Every Thursday Football Outsiders presents a weekly Upset Watch that uses a "proprietary formula to forecast the expected point spread of each game based on DVOA ratings and, early in the season, our DVOA projections" (ESPN In$ider). It's a method of exploration, highlighting an underdog's chances to upset the favorite, dictated by a points spread from people supposedly smarter than the rest of us when projecting such things.
Football Outsiders projects that Upset this week could come from Paul Brown Stadium, based on a comparison of DVOA ratings at this point in the season.
According to DVOA, Miami has actually been the much more efficient team: The Dolphins rank 12th overall, compared with 19th for the Bengals. But this is a situation where the rankings don't properly illustrate the true difference, as the two teams are separated by 19.8 percentage points. To put that in perspective, it's akin to the difference between the Houston Texans and Seattle Seahawks right now. Indeed, when we translate DVOA into Football Outsiders' Estimated Wins statistic, Miami should be the 3-1 team, not Cincinnati.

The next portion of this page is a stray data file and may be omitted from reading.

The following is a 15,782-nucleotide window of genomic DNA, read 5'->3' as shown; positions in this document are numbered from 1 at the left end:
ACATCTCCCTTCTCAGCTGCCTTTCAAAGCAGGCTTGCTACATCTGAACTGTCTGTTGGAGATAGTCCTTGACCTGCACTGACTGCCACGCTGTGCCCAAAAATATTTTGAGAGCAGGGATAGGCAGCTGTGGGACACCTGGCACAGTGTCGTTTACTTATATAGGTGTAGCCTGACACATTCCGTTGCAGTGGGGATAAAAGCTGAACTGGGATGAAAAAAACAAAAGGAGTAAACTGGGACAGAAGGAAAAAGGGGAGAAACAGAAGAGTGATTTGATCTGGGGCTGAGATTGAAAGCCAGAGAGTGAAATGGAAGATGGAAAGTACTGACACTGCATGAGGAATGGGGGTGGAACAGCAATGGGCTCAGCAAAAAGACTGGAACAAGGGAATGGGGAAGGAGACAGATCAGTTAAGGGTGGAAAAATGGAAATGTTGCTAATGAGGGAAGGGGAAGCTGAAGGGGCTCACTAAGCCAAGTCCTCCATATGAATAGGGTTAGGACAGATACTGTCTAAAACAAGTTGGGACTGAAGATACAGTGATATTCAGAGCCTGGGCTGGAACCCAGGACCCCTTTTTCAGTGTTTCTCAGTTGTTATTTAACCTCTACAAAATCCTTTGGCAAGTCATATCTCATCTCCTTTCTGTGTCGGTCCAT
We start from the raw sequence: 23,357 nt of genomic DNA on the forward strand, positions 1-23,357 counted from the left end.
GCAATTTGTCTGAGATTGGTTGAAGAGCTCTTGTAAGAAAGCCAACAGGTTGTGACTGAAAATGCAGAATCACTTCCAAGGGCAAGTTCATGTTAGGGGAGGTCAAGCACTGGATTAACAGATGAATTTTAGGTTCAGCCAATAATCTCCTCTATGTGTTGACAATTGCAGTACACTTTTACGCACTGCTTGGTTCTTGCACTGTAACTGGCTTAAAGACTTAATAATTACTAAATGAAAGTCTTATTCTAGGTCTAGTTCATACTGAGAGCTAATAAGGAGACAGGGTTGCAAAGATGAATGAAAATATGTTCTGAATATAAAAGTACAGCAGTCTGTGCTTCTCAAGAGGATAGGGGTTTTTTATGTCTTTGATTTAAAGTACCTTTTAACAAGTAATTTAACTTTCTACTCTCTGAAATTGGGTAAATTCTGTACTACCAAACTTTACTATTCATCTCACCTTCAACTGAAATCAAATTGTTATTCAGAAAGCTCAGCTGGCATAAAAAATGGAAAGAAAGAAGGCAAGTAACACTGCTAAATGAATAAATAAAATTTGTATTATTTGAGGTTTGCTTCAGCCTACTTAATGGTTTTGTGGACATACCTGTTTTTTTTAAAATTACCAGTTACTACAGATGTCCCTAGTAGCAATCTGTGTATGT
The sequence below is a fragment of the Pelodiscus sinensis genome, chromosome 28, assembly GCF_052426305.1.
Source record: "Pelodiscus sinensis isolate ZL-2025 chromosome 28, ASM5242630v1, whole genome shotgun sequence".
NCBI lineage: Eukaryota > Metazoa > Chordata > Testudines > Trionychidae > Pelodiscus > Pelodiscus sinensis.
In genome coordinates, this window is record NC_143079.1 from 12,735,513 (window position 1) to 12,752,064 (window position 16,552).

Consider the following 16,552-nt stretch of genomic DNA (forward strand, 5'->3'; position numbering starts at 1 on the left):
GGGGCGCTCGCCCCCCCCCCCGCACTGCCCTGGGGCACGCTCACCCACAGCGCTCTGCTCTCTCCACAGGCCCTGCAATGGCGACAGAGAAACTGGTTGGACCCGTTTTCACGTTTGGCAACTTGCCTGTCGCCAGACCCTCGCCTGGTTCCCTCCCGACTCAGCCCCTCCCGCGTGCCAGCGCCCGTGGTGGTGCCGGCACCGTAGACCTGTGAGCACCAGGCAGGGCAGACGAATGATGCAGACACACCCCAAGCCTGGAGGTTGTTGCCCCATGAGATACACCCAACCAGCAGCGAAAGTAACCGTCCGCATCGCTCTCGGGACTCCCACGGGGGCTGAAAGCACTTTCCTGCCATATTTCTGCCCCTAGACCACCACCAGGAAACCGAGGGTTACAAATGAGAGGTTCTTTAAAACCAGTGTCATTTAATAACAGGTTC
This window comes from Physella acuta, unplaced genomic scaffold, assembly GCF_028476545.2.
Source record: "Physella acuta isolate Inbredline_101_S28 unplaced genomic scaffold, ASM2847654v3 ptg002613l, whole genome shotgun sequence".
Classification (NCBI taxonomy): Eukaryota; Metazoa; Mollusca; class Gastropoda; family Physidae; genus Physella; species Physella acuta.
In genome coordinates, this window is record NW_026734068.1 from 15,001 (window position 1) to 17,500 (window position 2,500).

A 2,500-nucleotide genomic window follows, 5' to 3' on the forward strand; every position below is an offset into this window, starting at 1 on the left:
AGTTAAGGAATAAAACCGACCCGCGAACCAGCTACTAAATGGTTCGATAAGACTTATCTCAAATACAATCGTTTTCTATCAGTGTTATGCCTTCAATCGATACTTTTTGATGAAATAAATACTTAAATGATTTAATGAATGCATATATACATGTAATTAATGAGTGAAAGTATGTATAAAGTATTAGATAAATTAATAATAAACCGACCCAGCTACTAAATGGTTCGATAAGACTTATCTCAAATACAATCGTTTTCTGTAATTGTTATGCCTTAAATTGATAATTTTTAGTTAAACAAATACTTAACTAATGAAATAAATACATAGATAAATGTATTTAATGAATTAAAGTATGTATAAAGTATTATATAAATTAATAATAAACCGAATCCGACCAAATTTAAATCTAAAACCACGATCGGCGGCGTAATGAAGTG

Let's face facts. Football is one of the least formula-friendly sports in the world. There is too much randomness, as Danny Tuccitto points out. Even one of the more sure-handed receivers can drop a pass or a running back known for ball security can fumble two times in four games.
But how reliable are their prognostications this year?
Football Outsiders projected Arizona's week three win over the Philadelphia Eagles and Chicago's week four upset over the Dallas Cowboys. On the other hand they badly missed Denver's week one victory over the Pittsburgh Steelers and Philadelphia's week two win over the Baltimore Ravens. That's only .500
I guess no matter how advanced formulas become, you just can't predict or explain games in the NFL.